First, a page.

6. Friendship; or, Representing More-than-Human Subjectivities and Spaces in J. R. Ackerley's My Dog Tulip; Shun Yin Kiang
PART III: LITERATURE BEYOND THE HUMAN II: HUMAN-ANIMAL INTERACTIONS ACROSS GENRES
7. "A Little Wildness": Negotiating Relationships between Human and Nonhuman in Historical Romance; Christy Tidwell
8. Animal Worlds and Anthropological Machines in Yann Martel's Millennial Novel Life of Pi; Hilary Thompson
9. "Like Words Printed on Skin": Desire, Animal Masks, and Multispecies Relationships in Monique Truong's The Book of Salt; Nandini Thiyagarajan
PART IV: HUMAN-ANIMAL ENTANGELEMENTS IN LATE TWENTIETH AND EARLY TWENTY-FIRST FICTION
10. Horsescapes: Space, Nation, and Human-Horse Relations in Jane Smiley's Horse Heaven; Jopi Nyman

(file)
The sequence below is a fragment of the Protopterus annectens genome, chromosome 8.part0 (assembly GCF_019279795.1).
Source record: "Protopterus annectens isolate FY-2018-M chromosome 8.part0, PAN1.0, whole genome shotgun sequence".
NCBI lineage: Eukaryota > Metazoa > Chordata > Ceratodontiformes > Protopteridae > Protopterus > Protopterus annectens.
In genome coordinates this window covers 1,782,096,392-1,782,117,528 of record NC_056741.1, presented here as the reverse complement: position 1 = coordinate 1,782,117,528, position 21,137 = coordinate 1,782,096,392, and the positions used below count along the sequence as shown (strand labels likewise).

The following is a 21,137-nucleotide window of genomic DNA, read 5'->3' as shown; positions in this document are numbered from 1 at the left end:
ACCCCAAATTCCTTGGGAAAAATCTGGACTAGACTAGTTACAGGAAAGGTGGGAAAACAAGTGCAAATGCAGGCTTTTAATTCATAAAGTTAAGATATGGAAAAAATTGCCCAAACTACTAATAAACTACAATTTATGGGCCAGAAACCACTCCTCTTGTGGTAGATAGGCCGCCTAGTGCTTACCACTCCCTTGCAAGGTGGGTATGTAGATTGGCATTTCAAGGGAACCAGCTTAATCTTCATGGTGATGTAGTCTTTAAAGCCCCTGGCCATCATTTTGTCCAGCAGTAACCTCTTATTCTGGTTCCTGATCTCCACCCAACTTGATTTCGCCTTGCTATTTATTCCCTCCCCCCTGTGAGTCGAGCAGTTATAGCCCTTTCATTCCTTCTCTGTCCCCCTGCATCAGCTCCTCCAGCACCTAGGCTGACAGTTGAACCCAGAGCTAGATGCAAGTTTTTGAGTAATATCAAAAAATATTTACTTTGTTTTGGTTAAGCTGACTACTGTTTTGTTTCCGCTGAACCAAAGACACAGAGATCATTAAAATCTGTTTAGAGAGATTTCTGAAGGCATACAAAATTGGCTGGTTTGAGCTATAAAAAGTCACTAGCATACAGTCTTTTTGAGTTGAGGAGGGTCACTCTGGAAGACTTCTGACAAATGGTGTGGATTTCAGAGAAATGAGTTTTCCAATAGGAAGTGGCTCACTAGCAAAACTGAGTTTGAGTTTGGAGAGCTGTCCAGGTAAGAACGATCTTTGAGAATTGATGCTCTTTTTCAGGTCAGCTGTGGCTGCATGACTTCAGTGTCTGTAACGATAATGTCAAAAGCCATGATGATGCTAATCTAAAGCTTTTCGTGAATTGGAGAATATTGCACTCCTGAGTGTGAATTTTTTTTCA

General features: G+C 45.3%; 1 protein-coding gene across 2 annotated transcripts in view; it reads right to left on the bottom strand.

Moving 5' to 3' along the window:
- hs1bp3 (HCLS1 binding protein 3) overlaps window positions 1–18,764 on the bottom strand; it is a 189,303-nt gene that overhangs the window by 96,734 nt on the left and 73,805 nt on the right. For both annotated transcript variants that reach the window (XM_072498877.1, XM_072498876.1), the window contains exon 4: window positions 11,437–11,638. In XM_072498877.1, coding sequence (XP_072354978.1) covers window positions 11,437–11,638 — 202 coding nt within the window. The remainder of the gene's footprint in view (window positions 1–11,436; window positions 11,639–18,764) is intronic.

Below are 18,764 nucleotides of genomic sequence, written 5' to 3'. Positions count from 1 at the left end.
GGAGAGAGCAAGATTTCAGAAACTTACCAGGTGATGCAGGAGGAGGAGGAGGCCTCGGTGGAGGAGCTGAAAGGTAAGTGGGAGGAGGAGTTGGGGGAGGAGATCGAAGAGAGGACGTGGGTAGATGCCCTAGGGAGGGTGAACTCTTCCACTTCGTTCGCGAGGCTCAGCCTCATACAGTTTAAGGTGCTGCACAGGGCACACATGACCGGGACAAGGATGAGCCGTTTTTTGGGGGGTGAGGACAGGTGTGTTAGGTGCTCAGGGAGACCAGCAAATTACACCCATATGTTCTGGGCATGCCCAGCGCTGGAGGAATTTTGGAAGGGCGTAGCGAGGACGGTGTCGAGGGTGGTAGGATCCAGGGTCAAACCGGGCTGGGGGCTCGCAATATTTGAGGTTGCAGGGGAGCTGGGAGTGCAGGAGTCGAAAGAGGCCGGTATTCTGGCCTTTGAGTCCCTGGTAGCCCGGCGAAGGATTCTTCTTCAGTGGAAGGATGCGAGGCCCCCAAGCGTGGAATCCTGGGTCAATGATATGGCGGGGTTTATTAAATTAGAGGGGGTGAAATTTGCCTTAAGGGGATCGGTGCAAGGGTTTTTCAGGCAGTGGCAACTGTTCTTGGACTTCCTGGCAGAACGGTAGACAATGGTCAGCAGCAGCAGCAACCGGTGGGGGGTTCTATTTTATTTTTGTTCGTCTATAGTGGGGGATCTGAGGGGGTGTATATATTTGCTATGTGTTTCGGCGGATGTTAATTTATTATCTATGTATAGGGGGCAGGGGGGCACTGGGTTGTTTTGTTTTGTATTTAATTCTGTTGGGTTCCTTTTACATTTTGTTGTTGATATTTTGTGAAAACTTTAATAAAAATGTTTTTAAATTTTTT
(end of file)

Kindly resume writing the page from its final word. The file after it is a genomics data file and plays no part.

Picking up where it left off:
11. Animal Others, Other People: Exploring Cetacean Personhood in Zakes Mda's The Whale Caller; Craig Smith
12. Ghostly Presences: Tracing the Animal in Julia Leigh's The Hunter; Roman Bartosch
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Review Text

"David Herman has assembled a superb and vitally relevant cross-section of evidence from the expanding frontier where literature and theory contemplate the evocative counsel of our animal messengers." - Jonathan Lethem, Roy Edward Disney Professor in Creative Writing, Ponoma College, USA